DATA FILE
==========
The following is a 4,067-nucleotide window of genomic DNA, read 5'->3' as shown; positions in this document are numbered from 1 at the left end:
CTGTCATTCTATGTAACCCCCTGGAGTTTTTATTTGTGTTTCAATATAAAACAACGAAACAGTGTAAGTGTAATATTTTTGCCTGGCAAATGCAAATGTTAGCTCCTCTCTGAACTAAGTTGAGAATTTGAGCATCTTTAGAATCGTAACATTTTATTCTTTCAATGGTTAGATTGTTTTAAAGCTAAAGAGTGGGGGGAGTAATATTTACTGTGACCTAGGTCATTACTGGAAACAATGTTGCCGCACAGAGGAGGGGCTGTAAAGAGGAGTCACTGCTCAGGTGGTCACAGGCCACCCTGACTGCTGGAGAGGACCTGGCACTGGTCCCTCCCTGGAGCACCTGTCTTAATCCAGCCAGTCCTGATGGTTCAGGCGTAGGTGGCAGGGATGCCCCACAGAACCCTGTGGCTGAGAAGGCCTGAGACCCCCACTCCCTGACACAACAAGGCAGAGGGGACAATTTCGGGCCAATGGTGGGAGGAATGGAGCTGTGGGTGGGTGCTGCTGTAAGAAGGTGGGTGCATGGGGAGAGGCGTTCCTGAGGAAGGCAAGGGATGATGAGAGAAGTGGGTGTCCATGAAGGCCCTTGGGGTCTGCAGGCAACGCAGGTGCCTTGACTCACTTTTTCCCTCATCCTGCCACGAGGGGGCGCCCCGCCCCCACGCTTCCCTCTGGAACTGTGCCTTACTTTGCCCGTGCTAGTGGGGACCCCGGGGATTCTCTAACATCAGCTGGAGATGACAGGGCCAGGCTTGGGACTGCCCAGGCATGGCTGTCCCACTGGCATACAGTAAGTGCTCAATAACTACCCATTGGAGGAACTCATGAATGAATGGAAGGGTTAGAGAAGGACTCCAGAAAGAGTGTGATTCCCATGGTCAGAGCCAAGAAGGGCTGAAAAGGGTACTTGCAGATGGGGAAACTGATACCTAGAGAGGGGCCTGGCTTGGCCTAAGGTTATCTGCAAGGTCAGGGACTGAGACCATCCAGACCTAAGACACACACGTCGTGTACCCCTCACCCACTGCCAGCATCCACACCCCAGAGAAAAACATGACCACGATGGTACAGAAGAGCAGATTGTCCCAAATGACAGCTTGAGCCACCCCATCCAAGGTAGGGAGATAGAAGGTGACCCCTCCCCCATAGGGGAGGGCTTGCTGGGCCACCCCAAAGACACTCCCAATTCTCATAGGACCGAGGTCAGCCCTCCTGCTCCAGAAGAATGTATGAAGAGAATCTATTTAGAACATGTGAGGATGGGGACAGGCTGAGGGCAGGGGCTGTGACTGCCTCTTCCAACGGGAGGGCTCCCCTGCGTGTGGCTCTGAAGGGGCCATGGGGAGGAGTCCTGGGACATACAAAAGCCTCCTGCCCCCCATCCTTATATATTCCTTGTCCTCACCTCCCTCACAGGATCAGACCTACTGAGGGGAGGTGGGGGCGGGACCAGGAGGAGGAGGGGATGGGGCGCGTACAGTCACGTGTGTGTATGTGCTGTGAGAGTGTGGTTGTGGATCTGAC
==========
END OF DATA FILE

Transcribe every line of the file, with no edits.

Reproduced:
The following is a 4,067-nucleotide window of genomic DNA, read 5'->3' as shown; positions in this document are numbered from 1 at the left end:
CTGTCATTCTATGTAACCCCCTGGAGTTTTTATTTGTGTTTCAATATAAAACAACGAAACAGTGTAAGTGTAATATTTTTGCCTGGCAAATGCAAATGTTAGCTCCTCTCTGAACTAAGTTGAGAATTTGAGCATCTTTAGAATCGTAACATTTTATTCTTTCAATGGTTAGATTGTTTTAAAGCTAAAGAGTGGGGGGAGTAATATTTACTGTGACCTAGGTCATTACTGGAAACAATGTTGCCGCACAGAGGAGGGGCTGTAAAGAGGAGTCACTGCTCAGGTGGTCACAGGCCACCCTGACTGCTGGAGAGGACCTGGCACTGGTCCCTCCCTGGAGCACCTGTCTTAATCCAGCCAGTCCTGATGGTTCAGGCGTAGGTGGCAGGGATGCCCCACAGAACCCTGTGGCTGAGAAGGCCTGAGACCCCCACTCCCTGACACAACAAGGCAGAGGGGACAATTTCGGGCCAATGGTGGGAGGAATGGAGCTGTGGGTGGGTGCTGCTGTAAGAAGGTGGGTGCATGGGGAGAGGCGTTCCTGAGGAAGGCAAGGGATGATGAGAGAAGTGGGTGTCCATGAAGGCCCTTGGGGTCTGCAGGCAACGCAGGTGCCTTGACTCACTTTTTCCCTCATCCTGCCACGAGGGGGCGCCCCGCCCCCACGCTTCCCTCTGGAACTGTGCCTTACTTTGCCCGTGCTAGTGGGGACCCCGGGGATTCTCTAACATCAGCTGGAGATGACAGGGCCAGGCTTGGGACTGCCCAGGCATGGCTGTCCCACTGGCATACAGTAAGTGCTCAATAACTACCCATTGGAGGAACTCATGAATGAATGGAAGGGTTAGAGAAGGACTCCAGAAAGAGTGTGATTCCCATGGTCAGAGCCAAGAAGGGCTGAAAAGGGTACTTGCAGATGGGGAAACTGATACCTAGAGAGGGGCCTGGCTTGGCCTAAGGTTATCTGCAAGGTCAGGGACTGAGACCATCCAGACCTAAGACACACACGTCGTGTACCCCTCACCCACTGCCAGCATCCACACCCCAGAGAAAAACATGACCACGATGGTACAGAAGAGCAGATTGTCCCAAATGACAGCTTGAGCCACCCCATCCAAGGTAGGGAGATAGAAGGTGACCCCTCCCCCATAGGGGAGGGCTTGCTGGGCCACCCCAAAGACACTCCCAATTCTCATAGGACCGAGGTCAGCCCTCCTGCTCCAGAAGAATGTATGAAGAGAATCTATTTAGAACATGTGAGGATGGGGACAGGCTGAGGGCAGGGGCTGTGACTGCCTCTTCCAACGGGAGGGCTCCCCTGCGTGTGGCTCTGAAGGGGCCATGGGGAGGAGTCCTGGGACATACAAAAGCCTCCTGCCCCCCATCCTTATATATTCCTTGTCCTCACCTCCCTCACAGGATCAGACCTACTGAGGGGAGGTGGGGGCGGGACCAGGAGGAGGAGGGGATGGGGCGCGTACAGTCACGTGTGTGTATGTGCTGTGAGAGTGTGGTTGTGGATCTGAC